Rawdon- Nova Scotia is home to hundreds of talented artists, several of them within ‘The Weekly Press’ readership area. The grade 1/2 class at Rawdon District Elementary had been studying artists, including the art of Maude Lewis when their teacher Kathy Blois brought in a few paintings by local, self taught artist Averill Barkhouse.
Barkhouse has a very special artistic talent which astonished the children when they heard about him; he paints with his mouth. They decided to write him a letter telling him how amazed they were by his ability to paint such beautiful paintings with his mouth.
Cyndy Withrow, one of the caregiver who often looks after Barkhouse, has a son Blake in the class and made it possible for him to come and demonstrate how he paints. He brought along his easel and a small painting he was working on of an ocean and sunset. He has limited use of his hands, but showed the children how he manages to grab the brush and use his teeth to maneuver it.
The children had several questions which he patiently answered and when the teacher suggested they hold the questions for later, he responded with I can talk and paint at the same time. They wanted to know what his first painting was, to which he answered a painting called ‘Seascape’ of an ocean, waves and clouds. He told them he likes to paint scenes with old buildings in them and has painted several in the area. The kids watched in open mouthed awe as Barkhouse mixed and painted the ocean scene. He told them the hardest thing for him was to paint a straight line.
Barkhouse explained to the children how he came to be in the wheelchair. He explained that 40 years ago there were not many seatbelts, and one dark morning as he was heading to work in Truro, he ran into a truck that was parked on the side of the road without lights. Without a seat belt, the crash damaged his spinal cord and left him a quadriplegic. He told the children that no matter how much they hated them, to always wear their seatbelts.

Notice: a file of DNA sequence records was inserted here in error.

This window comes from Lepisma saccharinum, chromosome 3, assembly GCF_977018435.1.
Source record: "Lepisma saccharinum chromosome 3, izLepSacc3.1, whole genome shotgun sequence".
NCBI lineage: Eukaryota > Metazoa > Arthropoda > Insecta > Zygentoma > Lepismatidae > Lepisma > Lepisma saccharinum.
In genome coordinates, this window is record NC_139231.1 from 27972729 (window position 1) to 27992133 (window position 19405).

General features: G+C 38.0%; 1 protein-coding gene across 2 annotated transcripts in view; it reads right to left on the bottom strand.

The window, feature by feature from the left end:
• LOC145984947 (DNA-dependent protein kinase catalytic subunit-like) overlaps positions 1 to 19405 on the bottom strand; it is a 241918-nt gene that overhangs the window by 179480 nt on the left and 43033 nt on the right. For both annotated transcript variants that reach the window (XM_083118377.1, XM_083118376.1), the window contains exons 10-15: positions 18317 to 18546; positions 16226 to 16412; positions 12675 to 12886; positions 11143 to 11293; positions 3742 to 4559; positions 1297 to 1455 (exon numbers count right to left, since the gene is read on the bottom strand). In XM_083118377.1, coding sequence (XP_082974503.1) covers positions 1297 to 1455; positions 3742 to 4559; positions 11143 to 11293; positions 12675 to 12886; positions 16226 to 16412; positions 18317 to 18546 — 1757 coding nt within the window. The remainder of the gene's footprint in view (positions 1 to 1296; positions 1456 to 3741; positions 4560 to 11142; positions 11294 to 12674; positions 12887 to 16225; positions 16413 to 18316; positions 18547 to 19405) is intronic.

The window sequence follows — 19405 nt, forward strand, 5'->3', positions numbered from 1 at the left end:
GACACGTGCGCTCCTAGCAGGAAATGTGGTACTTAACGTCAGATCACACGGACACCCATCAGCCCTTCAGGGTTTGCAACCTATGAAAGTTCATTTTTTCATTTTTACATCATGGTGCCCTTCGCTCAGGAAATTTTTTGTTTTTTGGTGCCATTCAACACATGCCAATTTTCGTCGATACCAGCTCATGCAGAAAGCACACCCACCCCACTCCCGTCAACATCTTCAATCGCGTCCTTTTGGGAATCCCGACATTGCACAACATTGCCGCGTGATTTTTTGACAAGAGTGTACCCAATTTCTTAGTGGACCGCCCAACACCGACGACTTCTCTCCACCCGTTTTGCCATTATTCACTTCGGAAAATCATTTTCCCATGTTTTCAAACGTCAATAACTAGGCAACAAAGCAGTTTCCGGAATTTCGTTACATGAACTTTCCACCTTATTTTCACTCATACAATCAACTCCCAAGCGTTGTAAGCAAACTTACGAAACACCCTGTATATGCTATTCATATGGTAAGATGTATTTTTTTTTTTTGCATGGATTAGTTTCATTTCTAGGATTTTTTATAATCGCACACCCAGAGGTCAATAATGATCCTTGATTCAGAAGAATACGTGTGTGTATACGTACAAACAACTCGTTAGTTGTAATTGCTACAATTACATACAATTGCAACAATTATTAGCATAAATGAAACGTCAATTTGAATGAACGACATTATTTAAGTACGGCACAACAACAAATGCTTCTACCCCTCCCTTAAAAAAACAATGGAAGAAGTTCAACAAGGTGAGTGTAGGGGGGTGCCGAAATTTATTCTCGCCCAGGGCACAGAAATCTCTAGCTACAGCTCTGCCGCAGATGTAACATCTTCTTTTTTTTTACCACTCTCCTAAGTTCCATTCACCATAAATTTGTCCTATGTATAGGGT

When Barkhouse had finished all he could on his painting, and after answering a few more questions, it was the children’s turn to try and paint with their mouth. They had been challenged to try and paint their name. As they waited for supplies a few tried to talk with the brush in their mouth with a few giggles as a result, but all gave the exercise a try with varied results.
Barkhouse has lived his life in Upper Rawdon working as a young man in the family store with his parents. At the age of 20 he was working as a welder when he had his accident leaving him to find a new career. He tried a variety of options while in Rehab, and worked a few years as a stockbroker until a friend suggested he try painting as a hobby. He learned to paint using his mouth and friends saw the talent and bought his paintings. After seeing samples of works done by other disabled painters, he submitted samples to the Mouth and Foot Painting Artists Association (MFPA) and was accepted in 1991. The association markets reproductions of the artist work as prints, greeting cards and calendars and other items for which the artist receives royalties.
Barkhouse has been painting for 25 years and when asked if it was hard to do at first, admitted it was but says, “There are a lot of things you can learn to do if you have to.”
He says he has painted over 200 paintings, some he has sold, a few given as gifts and many he has donated to community charities to raise funds. His paintings can be found in homes across Canada and he has won numerous awards for his work.